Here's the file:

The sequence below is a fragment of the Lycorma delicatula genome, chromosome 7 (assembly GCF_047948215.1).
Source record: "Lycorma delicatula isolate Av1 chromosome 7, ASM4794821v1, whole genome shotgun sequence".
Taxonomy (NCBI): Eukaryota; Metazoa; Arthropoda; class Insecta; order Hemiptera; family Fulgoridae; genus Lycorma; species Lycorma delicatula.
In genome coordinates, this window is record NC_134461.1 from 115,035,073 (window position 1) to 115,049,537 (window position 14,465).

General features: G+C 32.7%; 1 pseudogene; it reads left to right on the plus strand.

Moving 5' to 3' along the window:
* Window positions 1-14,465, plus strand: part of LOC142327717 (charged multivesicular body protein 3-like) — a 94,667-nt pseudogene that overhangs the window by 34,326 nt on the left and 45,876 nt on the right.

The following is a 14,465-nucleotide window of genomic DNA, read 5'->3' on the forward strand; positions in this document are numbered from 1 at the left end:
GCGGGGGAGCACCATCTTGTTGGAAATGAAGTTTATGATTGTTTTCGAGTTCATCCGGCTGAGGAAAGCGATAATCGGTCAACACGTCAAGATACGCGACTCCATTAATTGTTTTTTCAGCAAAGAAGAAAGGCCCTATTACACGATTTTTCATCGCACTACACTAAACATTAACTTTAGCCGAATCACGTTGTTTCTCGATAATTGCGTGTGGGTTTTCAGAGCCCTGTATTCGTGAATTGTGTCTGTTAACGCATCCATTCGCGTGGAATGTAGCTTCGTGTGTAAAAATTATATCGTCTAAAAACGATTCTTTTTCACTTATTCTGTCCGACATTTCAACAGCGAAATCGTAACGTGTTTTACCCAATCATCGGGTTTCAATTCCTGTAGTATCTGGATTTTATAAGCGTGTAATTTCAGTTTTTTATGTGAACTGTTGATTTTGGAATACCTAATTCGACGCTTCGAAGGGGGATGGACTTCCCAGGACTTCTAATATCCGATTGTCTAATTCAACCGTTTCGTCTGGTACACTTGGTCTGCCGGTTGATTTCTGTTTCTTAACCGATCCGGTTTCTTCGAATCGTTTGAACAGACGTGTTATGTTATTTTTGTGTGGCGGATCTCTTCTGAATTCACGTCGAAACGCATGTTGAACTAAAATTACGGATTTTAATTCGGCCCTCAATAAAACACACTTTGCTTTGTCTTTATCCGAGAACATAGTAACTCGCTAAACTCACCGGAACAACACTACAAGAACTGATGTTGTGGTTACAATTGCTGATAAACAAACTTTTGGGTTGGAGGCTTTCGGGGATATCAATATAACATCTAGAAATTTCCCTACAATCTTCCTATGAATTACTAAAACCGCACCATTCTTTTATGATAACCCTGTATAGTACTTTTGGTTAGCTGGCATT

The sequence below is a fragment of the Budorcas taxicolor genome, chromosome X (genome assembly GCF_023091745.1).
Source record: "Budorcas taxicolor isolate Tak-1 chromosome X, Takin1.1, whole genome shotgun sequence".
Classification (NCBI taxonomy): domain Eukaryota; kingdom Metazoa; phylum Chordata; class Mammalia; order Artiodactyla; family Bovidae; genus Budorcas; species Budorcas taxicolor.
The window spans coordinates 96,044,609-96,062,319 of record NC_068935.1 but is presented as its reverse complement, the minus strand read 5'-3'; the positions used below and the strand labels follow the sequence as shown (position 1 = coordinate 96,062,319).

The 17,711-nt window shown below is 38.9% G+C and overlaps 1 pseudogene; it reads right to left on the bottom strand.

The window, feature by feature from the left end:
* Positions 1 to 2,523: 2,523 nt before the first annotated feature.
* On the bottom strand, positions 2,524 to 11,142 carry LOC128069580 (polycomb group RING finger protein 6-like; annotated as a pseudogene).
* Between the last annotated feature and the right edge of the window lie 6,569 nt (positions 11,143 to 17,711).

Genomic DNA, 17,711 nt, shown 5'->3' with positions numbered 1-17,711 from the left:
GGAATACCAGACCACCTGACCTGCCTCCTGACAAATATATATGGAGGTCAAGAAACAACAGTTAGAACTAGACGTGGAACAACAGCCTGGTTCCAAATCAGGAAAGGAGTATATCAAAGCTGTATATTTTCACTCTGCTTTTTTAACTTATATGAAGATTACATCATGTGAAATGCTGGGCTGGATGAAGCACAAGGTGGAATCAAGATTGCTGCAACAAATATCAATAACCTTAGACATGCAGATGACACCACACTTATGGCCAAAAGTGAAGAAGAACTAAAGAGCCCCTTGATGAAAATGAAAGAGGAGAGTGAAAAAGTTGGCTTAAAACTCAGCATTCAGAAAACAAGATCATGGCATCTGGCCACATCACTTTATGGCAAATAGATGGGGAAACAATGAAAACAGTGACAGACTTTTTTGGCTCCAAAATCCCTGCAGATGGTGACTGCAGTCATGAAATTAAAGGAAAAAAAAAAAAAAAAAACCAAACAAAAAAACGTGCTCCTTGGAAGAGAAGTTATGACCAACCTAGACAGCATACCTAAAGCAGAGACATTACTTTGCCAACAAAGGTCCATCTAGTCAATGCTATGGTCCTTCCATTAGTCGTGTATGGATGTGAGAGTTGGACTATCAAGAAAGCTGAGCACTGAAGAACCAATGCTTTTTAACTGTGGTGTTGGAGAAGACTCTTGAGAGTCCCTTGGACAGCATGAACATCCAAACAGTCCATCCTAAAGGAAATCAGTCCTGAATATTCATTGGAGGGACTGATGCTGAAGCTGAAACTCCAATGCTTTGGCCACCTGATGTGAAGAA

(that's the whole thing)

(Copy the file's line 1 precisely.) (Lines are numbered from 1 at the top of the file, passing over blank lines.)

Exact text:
The sequence below is a fragment of the Lycorma delicatula genome, chromosome 7 (assembly GCF_047948215.1).